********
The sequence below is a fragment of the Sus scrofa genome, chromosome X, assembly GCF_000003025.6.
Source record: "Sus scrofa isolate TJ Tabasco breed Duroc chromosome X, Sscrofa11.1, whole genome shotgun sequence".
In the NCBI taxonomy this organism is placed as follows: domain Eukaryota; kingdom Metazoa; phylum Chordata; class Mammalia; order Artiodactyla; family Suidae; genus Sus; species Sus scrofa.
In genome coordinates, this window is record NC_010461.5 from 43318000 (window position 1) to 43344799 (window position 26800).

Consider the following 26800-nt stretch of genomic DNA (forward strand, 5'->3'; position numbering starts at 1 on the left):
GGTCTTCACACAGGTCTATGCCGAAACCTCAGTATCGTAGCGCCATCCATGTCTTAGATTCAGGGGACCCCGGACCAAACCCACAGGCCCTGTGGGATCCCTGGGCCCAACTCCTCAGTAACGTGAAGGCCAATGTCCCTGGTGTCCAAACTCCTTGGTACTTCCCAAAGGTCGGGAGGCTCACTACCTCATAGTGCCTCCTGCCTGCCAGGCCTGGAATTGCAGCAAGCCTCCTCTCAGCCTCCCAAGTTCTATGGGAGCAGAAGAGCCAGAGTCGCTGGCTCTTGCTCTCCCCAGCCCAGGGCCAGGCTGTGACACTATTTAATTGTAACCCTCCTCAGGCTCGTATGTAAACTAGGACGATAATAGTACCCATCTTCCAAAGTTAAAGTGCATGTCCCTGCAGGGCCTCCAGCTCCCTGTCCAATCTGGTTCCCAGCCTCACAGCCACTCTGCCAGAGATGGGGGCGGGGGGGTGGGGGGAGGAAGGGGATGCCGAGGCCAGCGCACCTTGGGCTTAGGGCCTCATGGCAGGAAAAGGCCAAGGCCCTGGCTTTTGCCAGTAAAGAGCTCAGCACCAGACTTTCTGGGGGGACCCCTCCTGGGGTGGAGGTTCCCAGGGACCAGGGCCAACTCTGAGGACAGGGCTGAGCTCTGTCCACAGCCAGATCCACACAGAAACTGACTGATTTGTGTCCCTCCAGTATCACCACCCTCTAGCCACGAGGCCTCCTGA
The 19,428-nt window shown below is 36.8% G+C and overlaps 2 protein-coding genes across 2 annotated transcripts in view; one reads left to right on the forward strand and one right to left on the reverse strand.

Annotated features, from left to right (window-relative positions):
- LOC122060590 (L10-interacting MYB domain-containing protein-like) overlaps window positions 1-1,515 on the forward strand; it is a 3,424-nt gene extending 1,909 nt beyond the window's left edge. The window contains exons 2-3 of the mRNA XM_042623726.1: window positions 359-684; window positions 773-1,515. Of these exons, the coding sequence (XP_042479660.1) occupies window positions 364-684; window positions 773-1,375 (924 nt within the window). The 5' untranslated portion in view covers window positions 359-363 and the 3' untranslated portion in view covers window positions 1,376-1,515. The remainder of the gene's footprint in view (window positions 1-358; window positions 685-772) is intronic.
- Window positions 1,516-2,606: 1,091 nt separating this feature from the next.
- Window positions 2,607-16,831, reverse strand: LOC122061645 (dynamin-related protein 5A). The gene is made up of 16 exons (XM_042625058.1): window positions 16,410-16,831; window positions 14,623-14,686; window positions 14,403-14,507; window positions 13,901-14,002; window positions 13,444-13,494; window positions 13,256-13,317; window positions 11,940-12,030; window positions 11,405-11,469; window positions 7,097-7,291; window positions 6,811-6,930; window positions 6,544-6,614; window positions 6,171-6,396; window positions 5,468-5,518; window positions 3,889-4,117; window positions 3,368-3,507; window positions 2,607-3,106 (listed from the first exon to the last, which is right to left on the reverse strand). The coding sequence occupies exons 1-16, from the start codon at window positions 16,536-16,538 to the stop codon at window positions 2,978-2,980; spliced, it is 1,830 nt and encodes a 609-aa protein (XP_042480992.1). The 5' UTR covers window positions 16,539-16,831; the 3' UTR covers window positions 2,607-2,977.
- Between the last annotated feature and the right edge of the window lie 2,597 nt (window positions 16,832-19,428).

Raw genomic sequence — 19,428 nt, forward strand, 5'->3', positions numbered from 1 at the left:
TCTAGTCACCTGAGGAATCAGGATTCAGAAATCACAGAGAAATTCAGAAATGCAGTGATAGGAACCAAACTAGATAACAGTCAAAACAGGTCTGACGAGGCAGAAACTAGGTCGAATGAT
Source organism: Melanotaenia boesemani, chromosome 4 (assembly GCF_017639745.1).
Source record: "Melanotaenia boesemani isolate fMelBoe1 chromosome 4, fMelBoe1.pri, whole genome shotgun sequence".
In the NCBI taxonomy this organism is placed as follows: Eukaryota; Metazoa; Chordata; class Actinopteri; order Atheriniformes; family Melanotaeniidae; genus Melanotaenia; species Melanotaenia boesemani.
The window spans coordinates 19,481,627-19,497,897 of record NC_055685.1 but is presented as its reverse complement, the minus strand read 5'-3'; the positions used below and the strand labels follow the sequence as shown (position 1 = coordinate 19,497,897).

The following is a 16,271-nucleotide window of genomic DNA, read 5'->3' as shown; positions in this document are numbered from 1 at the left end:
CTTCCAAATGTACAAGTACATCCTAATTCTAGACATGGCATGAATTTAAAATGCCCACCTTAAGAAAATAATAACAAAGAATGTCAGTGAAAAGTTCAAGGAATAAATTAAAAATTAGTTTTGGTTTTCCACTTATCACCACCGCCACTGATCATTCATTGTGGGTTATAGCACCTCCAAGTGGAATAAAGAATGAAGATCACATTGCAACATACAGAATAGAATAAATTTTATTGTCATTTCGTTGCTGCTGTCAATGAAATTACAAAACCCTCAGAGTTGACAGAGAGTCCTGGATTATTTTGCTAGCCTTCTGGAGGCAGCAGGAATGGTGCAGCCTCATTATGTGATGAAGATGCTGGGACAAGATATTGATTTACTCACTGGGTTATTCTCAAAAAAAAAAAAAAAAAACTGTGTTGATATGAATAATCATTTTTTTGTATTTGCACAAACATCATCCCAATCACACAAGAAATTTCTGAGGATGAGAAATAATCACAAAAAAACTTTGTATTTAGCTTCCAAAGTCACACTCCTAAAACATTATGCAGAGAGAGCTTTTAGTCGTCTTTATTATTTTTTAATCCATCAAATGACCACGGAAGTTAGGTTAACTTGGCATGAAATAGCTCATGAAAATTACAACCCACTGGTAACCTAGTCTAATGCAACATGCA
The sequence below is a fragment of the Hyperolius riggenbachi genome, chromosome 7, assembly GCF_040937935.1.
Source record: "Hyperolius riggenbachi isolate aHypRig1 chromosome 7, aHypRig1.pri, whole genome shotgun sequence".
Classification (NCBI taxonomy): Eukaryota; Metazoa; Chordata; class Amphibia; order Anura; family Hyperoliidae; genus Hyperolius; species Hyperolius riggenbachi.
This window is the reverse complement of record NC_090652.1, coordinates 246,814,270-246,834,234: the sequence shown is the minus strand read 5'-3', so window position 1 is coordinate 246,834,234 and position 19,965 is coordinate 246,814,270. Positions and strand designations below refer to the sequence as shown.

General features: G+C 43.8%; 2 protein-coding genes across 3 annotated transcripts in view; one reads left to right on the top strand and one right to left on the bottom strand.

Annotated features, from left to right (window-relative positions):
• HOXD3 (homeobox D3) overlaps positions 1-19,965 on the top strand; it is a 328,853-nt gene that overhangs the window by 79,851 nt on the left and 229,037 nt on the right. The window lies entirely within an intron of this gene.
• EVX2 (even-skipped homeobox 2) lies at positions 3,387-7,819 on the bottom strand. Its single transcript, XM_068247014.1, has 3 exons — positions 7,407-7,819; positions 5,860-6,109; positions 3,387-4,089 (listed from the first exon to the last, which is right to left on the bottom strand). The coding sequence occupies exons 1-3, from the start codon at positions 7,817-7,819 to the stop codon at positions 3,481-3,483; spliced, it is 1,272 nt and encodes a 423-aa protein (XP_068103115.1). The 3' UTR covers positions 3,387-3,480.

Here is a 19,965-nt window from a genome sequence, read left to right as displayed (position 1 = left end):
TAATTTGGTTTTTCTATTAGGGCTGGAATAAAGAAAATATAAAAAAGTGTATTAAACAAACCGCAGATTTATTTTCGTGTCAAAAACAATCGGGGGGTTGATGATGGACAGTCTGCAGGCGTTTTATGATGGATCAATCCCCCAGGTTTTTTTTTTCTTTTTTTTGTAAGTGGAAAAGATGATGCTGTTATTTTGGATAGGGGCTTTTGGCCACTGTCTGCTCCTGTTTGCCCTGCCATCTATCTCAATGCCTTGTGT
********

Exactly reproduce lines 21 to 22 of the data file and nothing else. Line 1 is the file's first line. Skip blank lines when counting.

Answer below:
The sequence below is a fragment of the Hyperolius riggenbachi genome, chromosome 7, assembly GCF_040937935.1.
Source record: "Hyperolius riggenbachi isolate aHypRig1 chromosome 7, aHypRig1.pri, whole genome shotgun sequence".